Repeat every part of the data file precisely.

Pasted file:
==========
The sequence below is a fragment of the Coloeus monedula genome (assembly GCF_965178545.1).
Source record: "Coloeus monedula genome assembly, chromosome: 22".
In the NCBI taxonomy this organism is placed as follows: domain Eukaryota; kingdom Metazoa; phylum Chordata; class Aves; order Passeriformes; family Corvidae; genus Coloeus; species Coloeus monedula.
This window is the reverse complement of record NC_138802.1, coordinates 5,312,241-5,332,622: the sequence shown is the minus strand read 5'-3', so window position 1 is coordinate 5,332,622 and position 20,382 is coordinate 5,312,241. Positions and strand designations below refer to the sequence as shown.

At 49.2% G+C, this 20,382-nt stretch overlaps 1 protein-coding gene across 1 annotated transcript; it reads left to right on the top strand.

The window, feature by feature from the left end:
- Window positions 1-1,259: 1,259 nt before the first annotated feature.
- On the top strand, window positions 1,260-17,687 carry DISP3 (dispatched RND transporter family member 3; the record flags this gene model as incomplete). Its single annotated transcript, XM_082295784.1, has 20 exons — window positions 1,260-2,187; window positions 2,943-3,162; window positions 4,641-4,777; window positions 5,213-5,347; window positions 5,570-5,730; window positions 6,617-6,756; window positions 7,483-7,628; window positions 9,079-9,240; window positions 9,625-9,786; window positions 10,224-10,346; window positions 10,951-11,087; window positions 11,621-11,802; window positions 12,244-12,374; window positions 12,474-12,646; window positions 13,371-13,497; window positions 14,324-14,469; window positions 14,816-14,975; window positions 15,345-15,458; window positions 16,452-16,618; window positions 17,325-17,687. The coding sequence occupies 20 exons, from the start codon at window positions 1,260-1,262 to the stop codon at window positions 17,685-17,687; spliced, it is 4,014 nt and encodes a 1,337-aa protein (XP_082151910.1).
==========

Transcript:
The sequence below is a fragment of the Coloeus monedula genome (assembly GCF_965178545.1).
Source record: "Coloeus monedula genome assembly, chromosome: 22".
In the NCBI taxonomy this organism is placed as follows: domain Eukaryota; kingdom Metazoa; phylum Chordata; class Aves; order Passeriformes; family Corvidae; genus Coloeus; species Coloeus monedula.
This window is the reverse complement of record NC_138802.1, coordinates 5,312,241-5,332,622: the sequence shown is the minus strand read 5'-3', so window position 1 is coordinate 5,332,622 and position 20,382 is coordinate 5,312,241. Positions and strand designations below refer to the sequence as shown.

At 49.2% G+C, this 20,382-nt stretch overlaps 1 protein-coding gene across 1 annotated transcript; it reads left to right on the top strand.

The window, feature by feature from the left end:
- Window positions 1-1,259: 1,259 nt before the first annotated feature.
- On the top strand, window positions 1,260-17,687 carry DISP3 (dispatched RND transporter family member 3; the record flags this gene model as incomplete). Its single annotated transcript, XM_082295784.1, has 20 exons — window positions 1,260-2,187; window positions 2,943-3,162; window positions 4,641-4,777; window positions 5,213-5,347; window positions 5,570-5,730; window positions 6,617-6,756; window positions 7,483-7,628; window positions 9,079-9,240; window positions 9,625-9,786; window positions 10,224-10,346; window positions 10,951-11,087; window positions 11,621-11,802; window positions 12,244-12,374; window positions 12,474-12,646; window positions 13,371-13,497; window positions 14,324-14,469; window positions 14,816-14,975; window positions 15,345-15,458; window positions 16,452-16,618; window positions 17,325-17,687. The coding sequence occupies 20 exons, from the start codon at window positions 1,260-1,262 to the stop codon at window positions 17,685-17,687; spliced, it is 4,014 nt and encodes a 1,337-aa protein (XP_082151910.1).